More seriously, there seems a real disconnect between the recipes and the tips. A better cookbook would integrate the essential concepts with the recipes. The recipes are, however, extraordinarily simple. Bordering on simplistic. Put barbecue sauce on a piece of salmon and cook the salmon simple. (That's a paraphrased version of an actual recipe and only one of many similar examples.)

However, the most baffling issue with the recipes is the disconnect between some titles and the actual ingredients. Wouldn't one reasonably expect a recipe titled "Coconut Chicken Curry over Basmati Rice with Almonds and Raisins" to have coconut in it? It doesn't. I read through the ingredients five times, thinking I was missing it. I went back to the preface and introduction thinking that there might be an explanation for titling a recipe something without including a key ingredient. Nothing.

Tomato sauces made with a can of peeled tomatoes or with tomato paste. Hard to understand how a cookbook whose stated purpose is to help readers "go green" and organic can be peppered with recipes such as this.

So there you have it. Pretty book. Pretty shallow book. I do not recommend.
2 of 2 people found the following review helpful
A great introduction to living green Aug. 7 2010
By H. Grove (errantdreams) - Published on Amazon.com
Format: Paperback
Anna Getty's Easy Green Organic is a great place to start if you want to "green" your kitchen but aren't sure how to start. It will help you decode food labels, explain the differences between organic, sustainable, fair trade, and other terms, tell you which types of produce retain the most pesticides, and so on. There's information on composting, making environmentally friendly changes to your cleaning and cooking habits, and more. Getty is realistic--she encourages you to pick one change you're comfortable with and get used to it before you move on to the next.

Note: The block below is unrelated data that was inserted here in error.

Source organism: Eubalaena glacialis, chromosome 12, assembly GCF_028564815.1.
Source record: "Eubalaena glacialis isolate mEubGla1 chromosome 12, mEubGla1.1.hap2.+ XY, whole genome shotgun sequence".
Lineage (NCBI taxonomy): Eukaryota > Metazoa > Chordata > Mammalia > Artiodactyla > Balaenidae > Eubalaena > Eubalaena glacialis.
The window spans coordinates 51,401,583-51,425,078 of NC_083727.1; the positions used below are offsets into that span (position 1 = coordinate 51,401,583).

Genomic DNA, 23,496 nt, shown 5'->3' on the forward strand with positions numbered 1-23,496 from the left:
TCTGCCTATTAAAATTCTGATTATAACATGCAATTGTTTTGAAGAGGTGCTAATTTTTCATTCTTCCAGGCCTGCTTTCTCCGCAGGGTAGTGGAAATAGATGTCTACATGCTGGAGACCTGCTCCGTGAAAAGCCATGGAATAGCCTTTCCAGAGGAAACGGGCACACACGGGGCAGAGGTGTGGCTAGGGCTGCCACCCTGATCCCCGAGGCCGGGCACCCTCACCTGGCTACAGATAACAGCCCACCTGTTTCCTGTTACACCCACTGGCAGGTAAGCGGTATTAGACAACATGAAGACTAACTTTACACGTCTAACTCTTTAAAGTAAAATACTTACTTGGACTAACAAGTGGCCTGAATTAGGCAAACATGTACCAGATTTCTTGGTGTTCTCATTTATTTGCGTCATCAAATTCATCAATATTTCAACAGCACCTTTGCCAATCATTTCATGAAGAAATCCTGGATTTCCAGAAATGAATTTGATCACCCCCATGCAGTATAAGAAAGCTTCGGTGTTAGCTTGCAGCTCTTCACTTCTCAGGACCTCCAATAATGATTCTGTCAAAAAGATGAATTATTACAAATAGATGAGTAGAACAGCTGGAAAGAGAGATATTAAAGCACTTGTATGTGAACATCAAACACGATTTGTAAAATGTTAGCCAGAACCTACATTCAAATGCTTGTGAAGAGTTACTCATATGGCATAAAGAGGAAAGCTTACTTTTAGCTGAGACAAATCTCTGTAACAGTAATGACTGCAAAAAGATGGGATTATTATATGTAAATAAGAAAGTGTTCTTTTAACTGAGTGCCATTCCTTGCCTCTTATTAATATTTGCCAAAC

There are also plenty of lovely recipes that make use of fresh ingredients. The roasted tomato and goat cheese toasts, in particular, were divine. There are simple recipes like curried deviled eggs, and fancier ones like scallop ceviche. Ingredients range from the everyday to "health food": quinoa croquettes with cilantro yogurt sauce.

As is typical for most Chronicle books, the recipe layout is clear and easy to read. The photos (there are quite a few, although not one for each recipe) are gorgeous. Unfortunately, the lay-flat binding in this book seems to have problems. The cover on my copy came off within several uses. At least the innards seem to be holding together well.

Overall, Anna's book is filled with lush, fresh, delicious food, and plenty of useful information. It will certainly dispel any notion that organic, healthy food has to be flavorless and dull!

[NOTE: review book (published 2010) provided by Chronicle Books]